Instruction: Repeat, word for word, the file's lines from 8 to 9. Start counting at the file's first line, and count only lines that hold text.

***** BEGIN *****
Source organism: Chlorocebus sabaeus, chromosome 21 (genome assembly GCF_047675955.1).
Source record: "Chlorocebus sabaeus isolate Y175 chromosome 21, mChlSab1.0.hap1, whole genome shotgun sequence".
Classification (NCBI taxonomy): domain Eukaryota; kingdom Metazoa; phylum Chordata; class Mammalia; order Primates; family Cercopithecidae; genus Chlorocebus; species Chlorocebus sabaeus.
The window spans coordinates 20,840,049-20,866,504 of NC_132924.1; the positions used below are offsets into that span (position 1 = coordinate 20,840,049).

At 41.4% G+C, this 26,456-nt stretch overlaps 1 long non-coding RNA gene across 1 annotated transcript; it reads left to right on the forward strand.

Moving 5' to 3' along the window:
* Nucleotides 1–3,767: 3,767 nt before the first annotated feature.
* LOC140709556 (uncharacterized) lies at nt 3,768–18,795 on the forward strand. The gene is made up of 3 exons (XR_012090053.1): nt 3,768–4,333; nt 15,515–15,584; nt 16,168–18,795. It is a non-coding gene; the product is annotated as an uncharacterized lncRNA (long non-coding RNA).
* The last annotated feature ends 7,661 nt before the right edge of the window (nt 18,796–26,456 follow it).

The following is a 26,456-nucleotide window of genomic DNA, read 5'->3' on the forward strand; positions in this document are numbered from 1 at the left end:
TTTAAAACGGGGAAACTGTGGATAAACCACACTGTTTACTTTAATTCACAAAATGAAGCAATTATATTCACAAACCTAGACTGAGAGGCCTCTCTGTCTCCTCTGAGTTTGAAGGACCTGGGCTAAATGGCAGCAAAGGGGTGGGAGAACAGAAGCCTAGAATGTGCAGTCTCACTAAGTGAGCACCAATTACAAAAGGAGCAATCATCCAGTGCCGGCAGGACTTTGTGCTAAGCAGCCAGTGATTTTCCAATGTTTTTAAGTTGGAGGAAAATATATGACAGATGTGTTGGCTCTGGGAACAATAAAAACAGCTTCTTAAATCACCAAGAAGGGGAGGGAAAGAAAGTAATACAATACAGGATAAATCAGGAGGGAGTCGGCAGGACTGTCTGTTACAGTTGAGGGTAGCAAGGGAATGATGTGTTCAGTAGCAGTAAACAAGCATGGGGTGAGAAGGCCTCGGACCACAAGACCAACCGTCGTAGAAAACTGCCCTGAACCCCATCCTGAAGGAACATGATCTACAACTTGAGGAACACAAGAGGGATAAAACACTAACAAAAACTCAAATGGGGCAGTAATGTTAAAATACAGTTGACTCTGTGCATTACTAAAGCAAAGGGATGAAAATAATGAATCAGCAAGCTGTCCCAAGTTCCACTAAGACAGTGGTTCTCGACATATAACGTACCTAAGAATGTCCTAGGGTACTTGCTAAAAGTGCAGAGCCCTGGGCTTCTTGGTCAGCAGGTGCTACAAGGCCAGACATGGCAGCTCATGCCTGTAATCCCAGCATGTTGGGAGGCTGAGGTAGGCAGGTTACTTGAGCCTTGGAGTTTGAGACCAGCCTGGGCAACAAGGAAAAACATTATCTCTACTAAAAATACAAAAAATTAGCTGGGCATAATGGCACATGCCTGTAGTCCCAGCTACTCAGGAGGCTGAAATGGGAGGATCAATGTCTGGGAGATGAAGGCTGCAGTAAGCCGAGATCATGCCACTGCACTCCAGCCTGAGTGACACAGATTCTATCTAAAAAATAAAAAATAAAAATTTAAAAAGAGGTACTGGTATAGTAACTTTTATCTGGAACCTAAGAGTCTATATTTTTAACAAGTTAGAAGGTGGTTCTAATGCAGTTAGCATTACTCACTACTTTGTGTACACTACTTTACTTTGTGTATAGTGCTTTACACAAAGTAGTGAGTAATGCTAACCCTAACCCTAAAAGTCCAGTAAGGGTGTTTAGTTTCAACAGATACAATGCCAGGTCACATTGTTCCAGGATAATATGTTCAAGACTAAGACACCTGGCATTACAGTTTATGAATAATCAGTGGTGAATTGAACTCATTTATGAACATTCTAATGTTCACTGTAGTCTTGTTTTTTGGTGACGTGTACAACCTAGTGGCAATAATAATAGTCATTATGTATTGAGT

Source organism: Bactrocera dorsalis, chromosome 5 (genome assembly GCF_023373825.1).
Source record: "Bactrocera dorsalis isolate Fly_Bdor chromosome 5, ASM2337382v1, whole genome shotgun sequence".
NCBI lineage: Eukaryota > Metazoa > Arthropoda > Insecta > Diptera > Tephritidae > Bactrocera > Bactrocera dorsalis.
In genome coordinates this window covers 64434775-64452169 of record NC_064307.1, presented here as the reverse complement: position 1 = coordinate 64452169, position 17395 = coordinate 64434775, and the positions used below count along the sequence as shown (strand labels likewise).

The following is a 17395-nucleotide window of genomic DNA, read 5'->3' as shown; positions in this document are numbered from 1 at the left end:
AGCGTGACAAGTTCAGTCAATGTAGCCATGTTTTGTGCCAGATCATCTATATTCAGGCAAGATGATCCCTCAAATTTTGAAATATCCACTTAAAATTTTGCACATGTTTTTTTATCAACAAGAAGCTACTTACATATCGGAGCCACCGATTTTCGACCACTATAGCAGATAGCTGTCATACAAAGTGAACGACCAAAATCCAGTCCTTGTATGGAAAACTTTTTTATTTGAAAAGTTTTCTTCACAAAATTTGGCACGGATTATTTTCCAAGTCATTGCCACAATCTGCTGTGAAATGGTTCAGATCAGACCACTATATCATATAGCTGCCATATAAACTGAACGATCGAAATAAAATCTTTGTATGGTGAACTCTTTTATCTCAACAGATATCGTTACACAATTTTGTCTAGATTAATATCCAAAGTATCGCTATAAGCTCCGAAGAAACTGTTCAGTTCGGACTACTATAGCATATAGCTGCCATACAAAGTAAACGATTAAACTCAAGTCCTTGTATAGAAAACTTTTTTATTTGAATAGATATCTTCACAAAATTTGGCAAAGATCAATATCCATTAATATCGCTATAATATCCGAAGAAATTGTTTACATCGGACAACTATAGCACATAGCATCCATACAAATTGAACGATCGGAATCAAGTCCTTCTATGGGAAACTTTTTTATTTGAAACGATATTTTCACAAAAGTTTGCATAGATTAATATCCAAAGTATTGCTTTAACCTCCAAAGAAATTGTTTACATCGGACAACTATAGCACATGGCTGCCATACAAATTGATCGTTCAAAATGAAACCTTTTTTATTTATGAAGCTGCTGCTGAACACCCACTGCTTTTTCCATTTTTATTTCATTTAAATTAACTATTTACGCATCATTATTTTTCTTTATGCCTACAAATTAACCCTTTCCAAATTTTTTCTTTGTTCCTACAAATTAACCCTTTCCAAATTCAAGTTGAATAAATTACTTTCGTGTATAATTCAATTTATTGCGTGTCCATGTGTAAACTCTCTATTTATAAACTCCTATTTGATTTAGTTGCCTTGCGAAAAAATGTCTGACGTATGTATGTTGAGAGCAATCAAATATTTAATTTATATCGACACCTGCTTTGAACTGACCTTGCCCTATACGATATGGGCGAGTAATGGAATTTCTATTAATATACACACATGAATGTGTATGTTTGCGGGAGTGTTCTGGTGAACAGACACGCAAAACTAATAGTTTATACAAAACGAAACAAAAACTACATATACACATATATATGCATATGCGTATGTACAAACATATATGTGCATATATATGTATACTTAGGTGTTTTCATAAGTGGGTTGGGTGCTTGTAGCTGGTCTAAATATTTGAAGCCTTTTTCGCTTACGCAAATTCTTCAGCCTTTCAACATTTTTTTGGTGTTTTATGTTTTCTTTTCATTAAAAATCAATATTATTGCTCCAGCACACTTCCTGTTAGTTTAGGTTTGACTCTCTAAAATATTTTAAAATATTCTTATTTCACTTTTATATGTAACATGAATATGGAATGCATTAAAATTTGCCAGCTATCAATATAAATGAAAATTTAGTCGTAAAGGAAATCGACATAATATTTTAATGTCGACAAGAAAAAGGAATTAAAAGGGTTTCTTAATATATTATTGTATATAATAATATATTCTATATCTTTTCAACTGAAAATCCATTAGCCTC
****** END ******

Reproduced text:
* LOC140709556 (uncharacterized) lies at nt 3,768–18,795 on the forward strand. The gene is made up of 3 exons (XR_012090053.1): nt 3,768–4,333; nt 15,515–15,584; nt 16,168–18,795. It is a non-coding gene; the product is annotated as an uncharacterized lncRNA (long non-coding RNA).
* The last annotated feature ends 7,661 nt before the right edge of the window (nt 18,796–26,456 follow it).